The antianaemia medicines currently included in the EML are: ferrous salt, ferrous salt + folic acid, folic acid, and hydroxocobalamin (4).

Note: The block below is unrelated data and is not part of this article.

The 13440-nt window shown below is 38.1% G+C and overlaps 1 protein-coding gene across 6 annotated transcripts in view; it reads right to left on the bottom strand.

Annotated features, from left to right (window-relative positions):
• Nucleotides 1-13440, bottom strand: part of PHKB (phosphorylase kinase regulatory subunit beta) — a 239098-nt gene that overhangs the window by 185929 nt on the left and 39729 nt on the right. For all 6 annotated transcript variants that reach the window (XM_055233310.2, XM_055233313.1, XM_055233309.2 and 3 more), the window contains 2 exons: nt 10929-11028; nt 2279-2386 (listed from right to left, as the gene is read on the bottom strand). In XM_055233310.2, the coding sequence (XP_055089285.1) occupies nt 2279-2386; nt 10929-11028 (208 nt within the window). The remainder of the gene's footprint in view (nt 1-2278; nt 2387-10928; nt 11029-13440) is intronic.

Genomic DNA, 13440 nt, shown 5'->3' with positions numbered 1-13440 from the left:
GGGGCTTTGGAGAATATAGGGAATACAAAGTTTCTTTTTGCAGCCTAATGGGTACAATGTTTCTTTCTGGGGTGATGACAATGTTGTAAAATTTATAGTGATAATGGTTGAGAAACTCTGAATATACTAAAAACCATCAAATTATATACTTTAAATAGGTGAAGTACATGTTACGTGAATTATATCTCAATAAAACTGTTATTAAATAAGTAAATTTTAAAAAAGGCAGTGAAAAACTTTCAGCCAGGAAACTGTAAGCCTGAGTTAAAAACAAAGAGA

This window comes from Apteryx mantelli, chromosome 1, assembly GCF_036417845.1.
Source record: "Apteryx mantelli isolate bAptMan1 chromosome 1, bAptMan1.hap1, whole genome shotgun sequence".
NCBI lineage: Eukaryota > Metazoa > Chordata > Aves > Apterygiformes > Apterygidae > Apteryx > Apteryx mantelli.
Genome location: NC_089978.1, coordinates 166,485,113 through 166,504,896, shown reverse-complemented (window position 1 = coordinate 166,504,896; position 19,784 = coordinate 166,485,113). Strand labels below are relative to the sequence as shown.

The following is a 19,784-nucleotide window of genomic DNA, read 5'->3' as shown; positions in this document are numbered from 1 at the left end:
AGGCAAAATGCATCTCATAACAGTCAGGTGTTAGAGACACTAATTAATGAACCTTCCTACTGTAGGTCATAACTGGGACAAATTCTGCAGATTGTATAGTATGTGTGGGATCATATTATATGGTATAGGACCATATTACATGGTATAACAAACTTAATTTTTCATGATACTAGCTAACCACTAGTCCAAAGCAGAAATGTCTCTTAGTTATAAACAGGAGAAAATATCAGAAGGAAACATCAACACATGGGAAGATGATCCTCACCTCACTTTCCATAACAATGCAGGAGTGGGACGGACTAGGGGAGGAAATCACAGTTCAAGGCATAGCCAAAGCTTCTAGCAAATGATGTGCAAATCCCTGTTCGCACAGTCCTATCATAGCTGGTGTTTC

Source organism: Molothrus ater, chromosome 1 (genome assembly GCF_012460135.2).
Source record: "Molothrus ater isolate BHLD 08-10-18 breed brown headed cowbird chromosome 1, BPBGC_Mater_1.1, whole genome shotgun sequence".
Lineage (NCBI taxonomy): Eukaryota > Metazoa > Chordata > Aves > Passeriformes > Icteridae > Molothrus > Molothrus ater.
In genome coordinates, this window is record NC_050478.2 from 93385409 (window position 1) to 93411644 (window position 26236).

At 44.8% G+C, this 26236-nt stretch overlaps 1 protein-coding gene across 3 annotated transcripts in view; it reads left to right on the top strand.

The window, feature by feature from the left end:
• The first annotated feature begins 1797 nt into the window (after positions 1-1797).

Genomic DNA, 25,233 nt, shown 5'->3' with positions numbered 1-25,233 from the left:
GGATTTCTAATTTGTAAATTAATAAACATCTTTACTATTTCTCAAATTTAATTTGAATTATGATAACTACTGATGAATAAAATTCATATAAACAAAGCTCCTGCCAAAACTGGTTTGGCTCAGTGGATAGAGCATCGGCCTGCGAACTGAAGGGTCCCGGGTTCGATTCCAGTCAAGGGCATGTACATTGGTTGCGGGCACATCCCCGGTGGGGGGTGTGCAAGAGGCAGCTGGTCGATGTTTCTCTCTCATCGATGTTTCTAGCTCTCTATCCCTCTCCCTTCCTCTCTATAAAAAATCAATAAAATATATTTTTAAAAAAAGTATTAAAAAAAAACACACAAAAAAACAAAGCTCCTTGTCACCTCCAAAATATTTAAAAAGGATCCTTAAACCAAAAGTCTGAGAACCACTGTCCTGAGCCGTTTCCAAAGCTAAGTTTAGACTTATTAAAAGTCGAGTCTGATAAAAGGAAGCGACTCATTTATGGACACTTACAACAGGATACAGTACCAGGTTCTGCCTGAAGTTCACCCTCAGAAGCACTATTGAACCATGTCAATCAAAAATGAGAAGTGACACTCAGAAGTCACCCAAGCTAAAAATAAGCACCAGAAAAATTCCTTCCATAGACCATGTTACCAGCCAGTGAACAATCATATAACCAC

Public health relevance